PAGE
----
Page 19 - S36.Autumn 2019
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  Ensuring All Children Are Healthy and Prepared for School
by Joanne C. Kelleher, Director
Early Childhood Collaborative of Southington
For more than 15 years the Early Childhood Col- laborative of Southington (ECCS), a group of com- mitted educators, parents, grandparents, health- care and childcare providers, business owners, civic organizations and members of the community, has been working to improve the health, development and academic success of young children in South- ington.
The work started in 2003 when The William Cas- par Graustein Memorial Fund awarded a four-year grant to the United Way of Southington. The follow- ing year supervision of the grant was transferred to the Southington Community YMCA and in 2006 the Community Foundation of Greater New Britain be- came involved as the fiscal agent and took over the supervision of the organization.
During this time ECCS members successfully advocated to the Southington Board of Education for all-day kindergarten and established the Family Resource Center of Southington (FRCS). The FRCS, which split from the ECCS and is now a program of the Southington Public Schools (SPS), offers free educational programs and playgroups for children age birth to 5, with their caregivers.
In 2012 the ECCS developed a community plan by gathering data from many sources and holding community forums. The data collected via this on- going process has highlighted that the Southington community is changing from a socio-economic, ra- cial diversity and demographic standpoint.
The percentage of children in the SPS District who were eligible for free or reduced lunch has more than doubled, from 7.5 percent in 2008 to al- most 16 percent in 2017, with some schools having
an eligibility rate of more than 26 percent. The race/ ethnicity of the children in the district has changed from 90.4 percent white to 81.7 percent white dur- ing the same timeframe. Over the past decade be- tween 321 and 385 babies have been born annually to Southington families.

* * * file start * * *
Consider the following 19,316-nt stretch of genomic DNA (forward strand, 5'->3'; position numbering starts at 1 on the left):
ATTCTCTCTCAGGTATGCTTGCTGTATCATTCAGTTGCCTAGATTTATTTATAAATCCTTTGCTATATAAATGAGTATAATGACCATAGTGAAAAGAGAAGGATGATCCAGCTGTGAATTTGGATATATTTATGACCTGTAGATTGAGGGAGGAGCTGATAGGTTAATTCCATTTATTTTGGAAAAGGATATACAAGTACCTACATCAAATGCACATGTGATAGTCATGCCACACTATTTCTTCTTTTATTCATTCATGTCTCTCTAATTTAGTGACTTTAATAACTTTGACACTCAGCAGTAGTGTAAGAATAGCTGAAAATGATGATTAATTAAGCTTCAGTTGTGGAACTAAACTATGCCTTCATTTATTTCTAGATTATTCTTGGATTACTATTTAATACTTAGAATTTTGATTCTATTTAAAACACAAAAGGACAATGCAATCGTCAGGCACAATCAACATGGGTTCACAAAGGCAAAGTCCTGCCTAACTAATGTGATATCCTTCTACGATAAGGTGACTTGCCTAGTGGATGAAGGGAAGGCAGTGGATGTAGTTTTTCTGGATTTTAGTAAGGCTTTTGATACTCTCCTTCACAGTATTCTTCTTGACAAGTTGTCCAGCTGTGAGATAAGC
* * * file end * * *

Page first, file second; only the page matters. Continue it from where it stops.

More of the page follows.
In 2017, over 16 percent of these babies had foreign-born mothers from countries around the globe. Approximately 100 more children registered for kindergarten in 2017 and in 2018 than were born here due to young families moving into town.
This community plan also monitors the num- ber of kindergarten students who have a preschool experience. This could include attending a nurs- ery school or childcare center with a preschool program or participation in a program run by the FRCS or the Southington Public Library. Although the ECCS is tracking an increase in the “Preschool Experience” rate, from 80 to 92 percent, the school staff are reporting these worrying trends:
n Decline in gross motor skills which are neces- sary for outdoor play and sitting upright
n Decline in fine motor skills which are neces- sary for holding a crayon or using scissors
n Decline in empathy, students aren’t recogniz- ing emotions
n Decline in self-regulation and their ability to control impulses
n Increase in “screen time” which has been shown to contribute to these other trends The ECCS is also concerned about a growing
child-care crisis around cost, availability and staff- ing. Full-time childcare can cost the same as tu- ition and fees at the University of Connecticut, over $250-285 per week. There are three times as many infants and toddlers in town than there are licensed childcare spots and many of the centers have long

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